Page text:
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Unless you agree not to do that in the terms of service.



In order to enforce such a terms of service, the company would have to send a lawyer to court.

Most companies don't even show up to court, because the cost of paying a lawyer is more than you are suing them for in small claims court.

If they did show up to court, they would then have to argue that (a) their terms of service take precedence over the law -- in many juristictions, it is illegal to write a contract preventing someone from suing you for particular conditions.

And they would have to argue that (b) their terms of service are still valid, considering that they aren't honoring their contract in even paying the OP in the first place.

If OP took Upwork to small claims court, it is almost guaranteed that he would get the money owed to him by the clients who paid him that Upwork is currently holding onto illegally.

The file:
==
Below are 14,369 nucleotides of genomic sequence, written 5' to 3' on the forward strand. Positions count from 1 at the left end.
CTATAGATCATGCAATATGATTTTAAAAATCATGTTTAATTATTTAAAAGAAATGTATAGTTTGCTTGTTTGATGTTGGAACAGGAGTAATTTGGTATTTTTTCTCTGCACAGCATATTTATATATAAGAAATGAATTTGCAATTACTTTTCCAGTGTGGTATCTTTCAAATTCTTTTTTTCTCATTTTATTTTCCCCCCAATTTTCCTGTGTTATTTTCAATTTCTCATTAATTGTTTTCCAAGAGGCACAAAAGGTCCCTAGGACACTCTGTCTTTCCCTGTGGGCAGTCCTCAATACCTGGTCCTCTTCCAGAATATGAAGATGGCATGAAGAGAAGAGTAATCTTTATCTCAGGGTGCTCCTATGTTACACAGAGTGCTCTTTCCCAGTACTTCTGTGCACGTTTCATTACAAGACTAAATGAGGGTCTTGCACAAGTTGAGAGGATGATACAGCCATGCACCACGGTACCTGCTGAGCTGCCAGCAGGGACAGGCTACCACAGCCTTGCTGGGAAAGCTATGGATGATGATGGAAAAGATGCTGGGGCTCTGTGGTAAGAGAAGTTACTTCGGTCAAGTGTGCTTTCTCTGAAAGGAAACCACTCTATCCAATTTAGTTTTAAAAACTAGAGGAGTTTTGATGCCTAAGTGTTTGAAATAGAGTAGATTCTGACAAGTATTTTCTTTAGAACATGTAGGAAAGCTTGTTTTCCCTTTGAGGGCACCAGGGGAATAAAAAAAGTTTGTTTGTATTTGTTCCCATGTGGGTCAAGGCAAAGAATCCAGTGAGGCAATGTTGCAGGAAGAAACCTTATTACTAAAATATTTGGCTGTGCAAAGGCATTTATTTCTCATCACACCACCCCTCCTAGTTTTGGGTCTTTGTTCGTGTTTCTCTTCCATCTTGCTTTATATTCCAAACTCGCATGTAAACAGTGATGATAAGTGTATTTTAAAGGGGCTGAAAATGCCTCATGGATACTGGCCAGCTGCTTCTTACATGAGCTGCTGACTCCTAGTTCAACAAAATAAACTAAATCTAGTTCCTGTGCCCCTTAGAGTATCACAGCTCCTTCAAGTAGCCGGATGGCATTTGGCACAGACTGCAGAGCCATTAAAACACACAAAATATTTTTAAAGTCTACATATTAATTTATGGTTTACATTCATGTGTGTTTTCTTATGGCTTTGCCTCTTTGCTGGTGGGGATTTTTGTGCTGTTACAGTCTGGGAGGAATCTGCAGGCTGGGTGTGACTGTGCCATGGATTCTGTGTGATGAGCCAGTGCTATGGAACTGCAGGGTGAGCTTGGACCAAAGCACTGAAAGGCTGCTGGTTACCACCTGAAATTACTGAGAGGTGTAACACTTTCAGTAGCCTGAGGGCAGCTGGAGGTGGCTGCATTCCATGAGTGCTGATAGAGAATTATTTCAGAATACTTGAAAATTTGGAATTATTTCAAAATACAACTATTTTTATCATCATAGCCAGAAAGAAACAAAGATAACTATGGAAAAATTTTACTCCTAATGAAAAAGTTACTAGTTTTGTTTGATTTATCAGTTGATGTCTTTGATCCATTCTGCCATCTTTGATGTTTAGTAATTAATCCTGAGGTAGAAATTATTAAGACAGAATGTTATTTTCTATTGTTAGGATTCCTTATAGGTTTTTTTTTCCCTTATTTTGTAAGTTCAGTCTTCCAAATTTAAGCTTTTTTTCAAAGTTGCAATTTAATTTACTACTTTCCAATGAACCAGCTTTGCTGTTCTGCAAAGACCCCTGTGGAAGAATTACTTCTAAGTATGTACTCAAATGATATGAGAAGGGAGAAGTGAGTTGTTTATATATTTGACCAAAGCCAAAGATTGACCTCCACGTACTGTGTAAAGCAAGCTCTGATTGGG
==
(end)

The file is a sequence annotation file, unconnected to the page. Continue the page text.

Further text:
Terms of services are not laws.

People mistake them for absolute laws but they can be challenged and many of them are not even enforceable.


Sadly, the US courts have held that many of these terms are binding.


> Unless you agree not to do that in the terms of service.

Are such agreements enforceable?


In the US? Probably.


How is that legal?




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